Two candidates vie for council seat 6
August 30, 2013
By Christina Corrales-Toy
The city’s election lineup is set, and while there are three City Council seats up for election, only one race includes more than one candidate.
John Drescher and Mark Greene will compete to fill the seat that will be vacated by retiring City Councilman Bill Erxleben. Incumbents John Dulcich and Rich Crispo will both run unopposed to retain their positions.
Drescher and Greene will have booths at Newcastle Days to meet with voters ahead of the Nov. 5 general election.
John Drescher and his wife Sally have called the Wynfield Ridge neighborhood home since 2005. It’s where they moved as newlyweds, before adding three children to their family.
Since moving to Newcastle, Drescher has played an active role in the community, serving as a homeowner’s association president, coaching local youth sports teams and for the past three years, serving on the Planning Commission.
In his role on the all-volunteer Planning Commission, where he has served as the chairman since August 2012, he received an education about how the city functions, he said.
“I’ve enjoyed serving in that role and when the open council seat became available, I looked into it, and it seemed like a logical next step to take in serving my community,” he said.
Drescher praised the current City Council’s work to strengthen city finances over the years, and said he hoped to continue that tradition through efficient budgeting and wise stewardship of tax dollars.
Ensuring the city is financially secure so it’s able to properly provide for public safety, maintain and improve roads and infrastructure, and continue to foster the development of parks, trails, and pedestrian and bicycle access is critical, Drescher said.
“I think those are important aspects of what makes Newcastle a great place to live, but all of that costs money and I’m not naive,” he said. “We’re doing fine, but we don’t have money to burn, so in order to have the money for those priorities you need to be smart about how you budget.”
Drescher said he believes his voice would fit well with the City Council, with his ability to express his own principles while cultivating an atmosphere that allows everyone to be heard.
“I certainly have strong points of view, but I also believe firmly in the power of compromise,” he said. “There’s always room, especially in the City Council atmosphere, for a healthy compromise that serves everyone well.”
Drescher, who also said he supports a push to get Newcastle it’s own ZIP code, is the executive director of TechNet Northwest, a bi-partisan technology trade group that supports the innovation economy.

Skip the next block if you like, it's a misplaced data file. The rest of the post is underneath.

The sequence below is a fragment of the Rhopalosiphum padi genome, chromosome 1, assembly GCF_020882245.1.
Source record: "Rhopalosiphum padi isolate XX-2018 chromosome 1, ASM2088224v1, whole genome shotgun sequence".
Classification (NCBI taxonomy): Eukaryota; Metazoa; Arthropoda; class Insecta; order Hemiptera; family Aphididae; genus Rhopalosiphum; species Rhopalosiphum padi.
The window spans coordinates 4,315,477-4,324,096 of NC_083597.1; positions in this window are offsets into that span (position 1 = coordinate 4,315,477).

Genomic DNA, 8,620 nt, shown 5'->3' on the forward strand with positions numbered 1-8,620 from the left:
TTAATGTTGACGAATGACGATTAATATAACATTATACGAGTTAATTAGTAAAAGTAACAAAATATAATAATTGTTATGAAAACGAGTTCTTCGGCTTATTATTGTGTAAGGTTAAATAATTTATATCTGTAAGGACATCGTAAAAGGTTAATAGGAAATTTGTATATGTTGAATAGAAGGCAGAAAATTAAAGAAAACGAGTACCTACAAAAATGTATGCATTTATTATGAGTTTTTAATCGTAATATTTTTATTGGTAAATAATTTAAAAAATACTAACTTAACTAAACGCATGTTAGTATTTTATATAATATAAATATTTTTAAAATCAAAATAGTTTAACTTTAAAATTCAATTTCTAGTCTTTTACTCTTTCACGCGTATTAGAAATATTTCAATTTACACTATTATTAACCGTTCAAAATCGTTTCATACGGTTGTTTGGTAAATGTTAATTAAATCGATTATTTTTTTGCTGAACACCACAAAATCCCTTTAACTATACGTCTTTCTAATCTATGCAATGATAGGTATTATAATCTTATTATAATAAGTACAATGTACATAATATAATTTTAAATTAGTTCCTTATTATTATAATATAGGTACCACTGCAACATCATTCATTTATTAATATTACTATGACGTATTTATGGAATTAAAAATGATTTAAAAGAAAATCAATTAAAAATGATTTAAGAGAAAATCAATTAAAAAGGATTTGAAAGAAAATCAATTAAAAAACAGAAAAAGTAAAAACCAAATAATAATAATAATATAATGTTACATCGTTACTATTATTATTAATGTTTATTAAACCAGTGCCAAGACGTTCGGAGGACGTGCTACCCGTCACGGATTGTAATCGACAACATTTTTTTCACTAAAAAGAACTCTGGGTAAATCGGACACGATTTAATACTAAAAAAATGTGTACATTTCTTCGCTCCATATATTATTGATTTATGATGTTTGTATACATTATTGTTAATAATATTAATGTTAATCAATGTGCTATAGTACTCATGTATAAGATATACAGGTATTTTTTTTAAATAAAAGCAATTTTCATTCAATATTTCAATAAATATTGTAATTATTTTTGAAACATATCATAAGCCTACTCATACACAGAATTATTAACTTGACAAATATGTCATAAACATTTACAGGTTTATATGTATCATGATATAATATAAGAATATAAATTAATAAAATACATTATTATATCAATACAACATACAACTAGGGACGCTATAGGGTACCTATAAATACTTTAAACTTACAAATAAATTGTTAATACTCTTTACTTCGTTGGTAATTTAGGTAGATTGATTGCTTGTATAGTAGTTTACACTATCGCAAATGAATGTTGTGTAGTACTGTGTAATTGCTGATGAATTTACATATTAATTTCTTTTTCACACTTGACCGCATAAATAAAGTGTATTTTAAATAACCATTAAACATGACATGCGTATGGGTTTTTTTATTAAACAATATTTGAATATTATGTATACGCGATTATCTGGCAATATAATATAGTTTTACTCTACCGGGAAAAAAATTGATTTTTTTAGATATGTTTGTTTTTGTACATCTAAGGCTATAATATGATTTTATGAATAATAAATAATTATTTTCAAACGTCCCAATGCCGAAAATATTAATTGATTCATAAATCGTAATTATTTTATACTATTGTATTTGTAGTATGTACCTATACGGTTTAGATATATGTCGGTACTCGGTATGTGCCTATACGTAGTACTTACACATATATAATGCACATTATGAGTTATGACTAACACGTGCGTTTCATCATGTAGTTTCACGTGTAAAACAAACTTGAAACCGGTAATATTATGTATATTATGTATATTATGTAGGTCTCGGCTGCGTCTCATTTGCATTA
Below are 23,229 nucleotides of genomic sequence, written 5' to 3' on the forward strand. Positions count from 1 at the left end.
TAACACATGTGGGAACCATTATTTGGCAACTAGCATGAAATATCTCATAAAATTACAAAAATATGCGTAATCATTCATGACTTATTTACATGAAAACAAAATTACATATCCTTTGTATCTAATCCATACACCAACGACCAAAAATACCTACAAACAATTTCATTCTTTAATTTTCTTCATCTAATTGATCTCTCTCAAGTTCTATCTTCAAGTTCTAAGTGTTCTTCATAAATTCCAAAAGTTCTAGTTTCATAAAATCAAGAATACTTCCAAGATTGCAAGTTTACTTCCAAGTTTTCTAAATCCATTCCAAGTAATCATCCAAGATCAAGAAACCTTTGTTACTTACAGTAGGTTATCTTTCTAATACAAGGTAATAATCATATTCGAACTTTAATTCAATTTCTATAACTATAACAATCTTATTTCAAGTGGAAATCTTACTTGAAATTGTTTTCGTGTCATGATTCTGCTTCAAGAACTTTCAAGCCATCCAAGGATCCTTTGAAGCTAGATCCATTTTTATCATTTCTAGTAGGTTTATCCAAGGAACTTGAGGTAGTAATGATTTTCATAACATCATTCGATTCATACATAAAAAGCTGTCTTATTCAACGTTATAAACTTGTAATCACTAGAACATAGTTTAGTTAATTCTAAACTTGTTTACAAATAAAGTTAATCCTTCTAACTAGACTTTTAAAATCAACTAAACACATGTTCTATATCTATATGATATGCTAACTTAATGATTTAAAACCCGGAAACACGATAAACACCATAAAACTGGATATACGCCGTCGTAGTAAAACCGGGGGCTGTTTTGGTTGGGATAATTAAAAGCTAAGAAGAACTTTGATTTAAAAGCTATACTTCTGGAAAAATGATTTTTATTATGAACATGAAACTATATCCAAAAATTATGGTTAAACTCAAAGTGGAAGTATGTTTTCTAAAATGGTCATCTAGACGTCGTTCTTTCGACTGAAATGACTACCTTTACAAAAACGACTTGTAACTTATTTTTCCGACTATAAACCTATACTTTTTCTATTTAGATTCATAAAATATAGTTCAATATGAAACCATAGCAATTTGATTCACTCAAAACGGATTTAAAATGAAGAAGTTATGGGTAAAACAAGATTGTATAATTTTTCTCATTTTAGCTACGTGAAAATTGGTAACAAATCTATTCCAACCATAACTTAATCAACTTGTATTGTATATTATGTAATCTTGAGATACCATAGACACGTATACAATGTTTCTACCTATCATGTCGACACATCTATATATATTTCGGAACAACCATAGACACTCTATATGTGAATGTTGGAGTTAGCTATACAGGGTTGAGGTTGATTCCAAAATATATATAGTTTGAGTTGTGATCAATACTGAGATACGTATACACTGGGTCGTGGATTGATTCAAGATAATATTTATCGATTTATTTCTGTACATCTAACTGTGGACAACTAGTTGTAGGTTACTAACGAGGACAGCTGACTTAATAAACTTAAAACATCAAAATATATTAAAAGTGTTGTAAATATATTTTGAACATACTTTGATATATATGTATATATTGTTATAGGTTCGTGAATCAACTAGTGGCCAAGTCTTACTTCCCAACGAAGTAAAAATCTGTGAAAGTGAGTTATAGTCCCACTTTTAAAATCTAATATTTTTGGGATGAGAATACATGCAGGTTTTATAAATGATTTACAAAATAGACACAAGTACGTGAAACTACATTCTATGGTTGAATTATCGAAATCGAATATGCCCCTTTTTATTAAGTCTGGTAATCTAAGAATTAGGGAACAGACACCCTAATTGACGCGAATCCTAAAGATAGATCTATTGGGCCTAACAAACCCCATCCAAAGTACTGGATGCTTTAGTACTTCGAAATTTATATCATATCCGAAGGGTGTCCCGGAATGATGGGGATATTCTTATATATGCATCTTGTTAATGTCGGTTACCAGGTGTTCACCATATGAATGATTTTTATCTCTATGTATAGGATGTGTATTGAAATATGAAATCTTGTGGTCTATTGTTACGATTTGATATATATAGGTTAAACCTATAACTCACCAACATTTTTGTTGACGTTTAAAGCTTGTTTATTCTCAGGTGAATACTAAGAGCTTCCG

He is a graduate of Dartmouth College and holds a master’s degree from Northwestern University.
“I come with a perspective that City Council folks really are the servants of the people,” he said. “I feel that if I’m elected it will be an honor, and it will be an opportunity to serve and give back.”
Meet the candidates
Speak with Newcastle City Council candidates at an Oct. 8 meet and greet at The Golf Club at Newcastle.
Mark Greene has lived in downtown Newcastle since 2005, and he is no stranger to running for public office.
He most recently ran for King County elections director in 2011 losing to Sherril Huff, after unsuccessfully running for King County Council in 2009, failing to advance past the primary.
Greene ran for Newcastle City Council in 2007, but lost in the primary election to incumbent Sonny Putter and challenger Russ Segner.
He is throwing his hat into the ring once again, citing environmental issues and his intent to keep Newcastle its own city as his top priorities.
If elected, Greene said he plans to implement a special environmental enhancement project that will map the city’s infrastructure problems, try to make contingency plans for possible natural disasters and come up with basic green ideals to improve the environment.
“Although I realize that one little town like Newcastle is not going to have much of an impact, I think everybody should do their part, no matter how small it may seem,” he said, referring to issues such as global warming.
The environmental project would fall under the purview of the Community Activities Commission, he said.
Greene said he is also intent on making sure Newcastle remains its own city, ensuring it doesn’t join Bellevue as City Councilman Bill Erxleben explored almost a year ago.
“I am somebody who has unequivocally stated that I will never vote for Newcastle to be merged with another city,” he said.
The long-term financial health of the city will be good, Greene said, as long as the City Council makes practical decisions regarding the spending of money.
“Any city, no matter how big or small, can’t have everything they want,” he said. “So, they have to just prioritize what’s the most important thing and stay within those boundaries.”
Greene said he would “not spend so much on roads” when it came time to prioritizing allocations for the city’s budget.
“I think we can spend less money on roads, if it comes to that,” he said. “I wouldn’t mind cutting that in half if we have to.”
Greene is an independent legal assistant, helping clients with rudimentary legal help, including taxes and wills, he said. He is also chairman of the Party of Commons, an organization that he describes as economically progressive and socially traditional.
He holds an associate in applied science degree from a state of Minnesota college, he said.